Leaving someone a life interest in your Will means they will have the benefit of the asset, for example a property, for the rest of their life following which it will pass to a beneficiary chosen by you.
There may be times when it is better to leave someone a life interest, rather than give them an asset outright. By setting up a trust in your Will, you can arrange for a loved one to have use of the asset for as long as they want or need, then give it to a third person. There are two main reasons why someone might wish to proceed in this way.
To prevent the ‘sideways disinheritance trap’
The so-called sideways disinheritance trap occurs when someone with children from a previous relationship remarries. If their estate passes to their new spouse when they die, then their children may receive nothing. This can happen either because their new spouse makes a Will leaving the estate elsewhere, the new spouse fails to make a Will meaning that the estate passes to their relatives (this does not include step-children) or because the new spouse uses all of the funds, for example for care home fees.
To protect assets from care home fees
If a couple leaves all of their assets to each other, then there is a risk that the last to die will use up all of the funds in paying for care home fees. The local authority will not provide financial support until the value of a person’s assets, to include any home, falls below a set threshold, currently £23,250. This means that very little from the joint estate may be left to pass on to any children.
Using a life interest trust to protect assets
By including a life interest trust in a Will, rather than simply leaving the whole estate to a spouse, the sideways disinheritance trap can be avoided.
You can leave your new spouse the right to live in a jointly owned property for the rest of life. They would still be able to move house if they wanted, and retain a life interest in the new home. But on their death, your interest in the property or other assets would pass to your chosen beneficiaries as detailed in your Will. To pass only a life interest in a property, it must be owned as tenants in common and not as joint tenants, otherwise the property automatically becomes solely owned by the other joint owner on the death of the first to die.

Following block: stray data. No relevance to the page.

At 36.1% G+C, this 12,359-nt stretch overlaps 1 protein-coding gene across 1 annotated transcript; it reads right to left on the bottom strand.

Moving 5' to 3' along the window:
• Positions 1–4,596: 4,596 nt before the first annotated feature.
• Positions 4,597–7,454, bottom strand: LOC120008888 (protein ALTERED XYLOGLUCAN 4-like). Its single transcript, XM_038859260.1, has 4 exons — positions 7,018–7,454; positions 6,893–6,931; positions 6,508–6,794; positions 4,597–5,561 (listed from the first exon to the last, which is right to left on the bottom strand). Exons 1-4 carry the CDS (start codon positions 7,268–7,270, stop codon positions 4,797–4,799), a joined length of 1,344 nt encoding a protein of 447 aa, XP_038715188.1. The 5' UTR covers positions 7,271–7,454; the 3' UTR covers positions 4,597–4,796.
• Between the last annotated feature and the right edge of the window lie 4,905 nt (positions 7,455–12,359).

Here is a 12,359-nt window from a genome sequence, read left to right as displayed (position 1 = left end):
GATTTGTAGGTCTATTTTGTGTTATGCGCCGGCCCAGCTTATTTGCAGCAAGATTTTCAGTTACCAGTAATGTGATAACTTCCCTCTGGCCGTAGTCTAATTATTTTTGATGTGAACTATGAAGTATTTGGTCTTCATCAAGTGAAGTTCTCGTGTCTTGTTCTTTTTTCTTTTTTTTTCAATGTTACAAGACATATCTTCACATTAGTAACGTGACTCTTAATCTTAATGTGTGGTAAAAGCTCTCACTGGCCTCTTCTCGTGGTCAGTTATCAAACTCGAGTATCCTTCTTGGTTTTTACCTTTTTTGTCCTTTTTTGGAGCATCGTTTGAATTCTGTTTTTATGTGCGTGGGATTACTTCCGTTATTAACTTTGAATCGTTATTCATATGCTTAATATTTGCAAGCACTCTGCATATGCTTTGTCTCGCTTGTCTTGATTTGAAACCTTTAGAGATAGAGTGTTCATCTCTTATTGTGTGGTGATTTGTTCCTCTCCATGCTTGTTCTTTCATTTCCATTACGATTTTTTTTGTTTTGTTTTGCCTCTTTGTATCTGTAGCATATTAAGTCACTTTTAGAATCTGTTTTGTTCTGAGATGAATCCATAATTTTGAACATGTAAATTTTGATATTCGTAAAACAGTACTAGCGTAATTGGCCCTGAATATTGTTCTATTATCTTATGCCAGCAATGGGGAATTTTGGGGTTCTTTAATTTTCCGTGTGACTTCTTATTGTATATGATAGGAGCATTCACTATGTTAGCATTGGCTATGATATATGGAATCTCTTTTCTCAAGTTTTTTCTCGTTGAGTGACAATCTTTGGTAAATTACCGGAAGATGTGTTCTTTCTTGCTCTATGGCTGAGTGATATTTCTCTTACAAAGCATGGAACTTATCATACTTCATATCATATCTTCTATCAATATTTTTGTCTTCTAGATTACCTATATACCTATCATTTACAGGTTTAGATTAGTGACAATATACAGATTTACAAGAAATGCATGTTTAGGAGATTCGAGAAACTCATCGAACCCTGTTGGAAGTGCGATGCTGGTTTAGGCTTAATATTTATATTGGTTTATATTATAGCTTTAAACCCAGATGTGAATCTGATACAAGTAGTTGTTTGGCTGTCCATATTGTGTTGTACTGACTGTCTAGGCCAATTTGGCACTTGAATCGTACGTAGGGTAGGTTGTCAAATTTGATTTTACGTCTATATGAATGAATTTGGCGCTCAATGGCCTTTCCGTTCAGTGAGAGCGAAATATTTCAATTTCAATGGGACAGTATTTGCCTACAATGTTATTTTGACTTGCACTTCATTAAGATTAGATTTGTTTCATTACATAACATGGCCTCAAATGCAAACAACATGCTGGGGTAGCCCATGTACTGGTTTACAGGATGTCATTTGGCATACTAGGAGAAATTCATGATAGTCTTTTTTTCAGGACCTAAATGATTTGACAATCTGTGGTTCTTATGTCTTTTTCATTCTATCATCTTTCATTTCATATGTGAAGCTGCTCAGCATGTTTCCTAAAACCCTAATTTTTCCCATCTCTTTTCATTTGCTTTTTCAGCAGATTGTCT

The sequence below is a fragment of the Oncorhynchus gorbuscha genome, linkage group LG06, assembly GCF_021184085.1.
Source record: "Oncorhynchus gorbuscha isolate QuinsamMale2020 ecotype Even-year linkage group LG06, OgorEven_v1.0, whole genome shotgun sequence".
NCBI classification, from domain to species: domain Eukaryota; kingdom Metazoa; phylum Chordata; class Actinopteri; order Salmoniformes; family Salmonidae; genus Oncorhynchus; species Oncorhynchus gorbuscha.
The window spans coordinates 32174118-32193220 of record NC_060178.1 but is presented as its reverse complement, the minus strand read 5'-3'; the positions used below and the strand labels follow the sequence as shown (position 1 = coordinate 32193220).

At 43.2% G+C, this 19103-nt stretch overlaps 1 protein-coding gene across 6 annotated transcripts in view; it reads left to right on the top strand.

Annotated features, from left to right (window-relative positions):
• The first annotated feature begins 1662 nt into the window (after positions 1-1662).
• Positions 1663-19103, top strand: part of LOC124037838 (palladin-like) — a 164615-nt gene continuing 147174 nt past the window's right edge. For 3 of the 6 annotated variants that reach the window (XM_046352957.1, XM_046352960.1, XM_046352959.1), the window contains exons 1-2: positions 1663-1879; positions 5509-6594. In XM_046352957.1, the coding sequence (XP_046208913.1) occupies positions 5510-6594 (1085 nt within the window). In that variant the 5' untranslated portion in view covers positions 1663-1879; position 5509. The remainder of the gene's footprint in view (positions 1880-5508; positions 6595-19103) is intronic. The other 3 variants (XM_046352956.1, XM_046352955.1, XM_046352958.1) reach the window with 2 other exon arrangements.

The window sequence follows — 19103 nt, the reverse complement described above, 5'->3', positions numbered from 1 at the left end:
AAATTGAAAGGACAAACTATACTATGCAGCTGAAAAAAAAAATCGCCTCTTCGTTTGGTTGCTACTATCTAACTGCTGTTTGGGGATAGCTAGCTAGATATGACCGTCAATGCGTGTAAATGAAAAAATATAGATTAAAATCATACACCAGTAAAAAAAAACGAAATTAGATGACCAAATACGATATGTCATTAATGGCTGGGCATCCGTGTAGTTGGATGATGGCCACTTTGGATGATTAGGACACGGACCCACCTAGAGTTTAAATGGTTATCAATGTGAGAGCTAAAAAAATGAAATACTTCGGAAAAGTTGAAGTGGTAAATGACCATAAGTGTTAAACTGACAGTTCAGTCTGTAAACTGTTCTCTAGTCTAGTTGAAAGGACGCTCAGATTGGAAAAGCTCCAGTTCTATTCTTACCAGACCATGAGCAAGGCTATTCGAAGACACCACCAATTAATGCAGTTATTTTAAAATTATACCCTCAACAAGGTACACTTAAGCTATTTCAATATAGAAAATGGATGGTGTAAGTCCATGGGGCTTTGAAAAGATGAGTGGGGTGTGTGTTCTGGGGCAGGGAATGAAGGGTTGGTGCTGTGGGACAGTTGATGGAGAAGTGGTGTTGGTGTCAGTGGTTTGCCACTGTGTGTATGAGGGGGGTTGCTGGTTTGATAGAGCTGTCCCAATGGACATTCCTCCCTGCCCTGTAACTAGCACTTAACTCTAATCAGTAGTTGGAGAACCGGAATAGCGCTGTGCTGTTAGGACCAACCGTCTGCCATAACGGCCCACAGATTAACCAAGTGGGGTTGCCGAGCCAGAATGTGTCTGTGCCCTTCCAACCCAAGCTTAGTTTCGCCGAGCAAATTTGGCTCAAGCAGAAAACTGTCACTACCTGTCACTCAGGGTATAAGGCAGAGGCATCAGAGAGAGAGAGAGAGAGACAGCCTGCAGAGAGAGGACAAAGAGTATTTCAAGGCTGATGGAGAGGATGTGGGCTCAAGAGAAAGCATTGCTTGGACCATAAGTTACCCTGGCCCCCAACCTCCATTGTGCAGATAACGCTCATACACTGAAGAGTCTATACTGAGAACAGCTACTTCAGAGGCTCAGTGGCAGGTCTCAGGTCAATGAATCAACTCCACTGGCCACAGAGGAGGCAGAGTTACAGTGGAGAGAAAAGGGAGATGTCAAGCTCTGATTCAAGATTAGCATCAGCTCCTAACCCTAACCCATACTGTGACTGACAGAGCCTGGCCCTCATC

Similarly, by leaving a spouse the right to live in a property for the rest of their life, but not passing them your share outright, you can prevent your half of the property being included in local authority calculations for any care home fees they may incur.
It is advisable to seek professional advice to ensure that your assets are adequately protected and that they will ultimately pass to your choice of beneficiary.
If you would like to speak to one of our wills and probate experts, ring us on 01243 216900 or email us at email@example.com.
Normally when someone dies, their executor or administrator needs to apply for a Grant of Probate or Letters of Administration. If the estate is small, however, it may not be necessary.
After a death, an executor or administrator is responsible for collecting in the deceased’s assets, valuing them, arranging for sale, preparing estate accounts, to include payment of any tax that may be due, then distributing the funds to the beneficiaries named in the Will or under the terms of the Rules of Intestacy.
The job usually includes application to the Probate Registry for Grant of Probate or Letters of Administration, unless the estate is small enough to be wound up without this document.
What constitutes a small estate?
There is no exact legal definition of a small estate and whether a grant is required depends on individual asset holders.
For example, each bank has its own probate threshold, which can vary widely, with limits usually ranging from £5,000 to £50,000.
The same applies to share registrars, life insurance companies and pension administrators. Some institutions take account of the amount held with them, while others look at the entire value of the estate when making their decision.
Where a property was jointly owned by the deceased with another person and it was held as joint tenants, then it will automatically become owned by the survivor, with no grant needed to transfer ownership.
If a property was owned in any other way, then a grant of representation is usually required.
How to decide whether to apply for a grant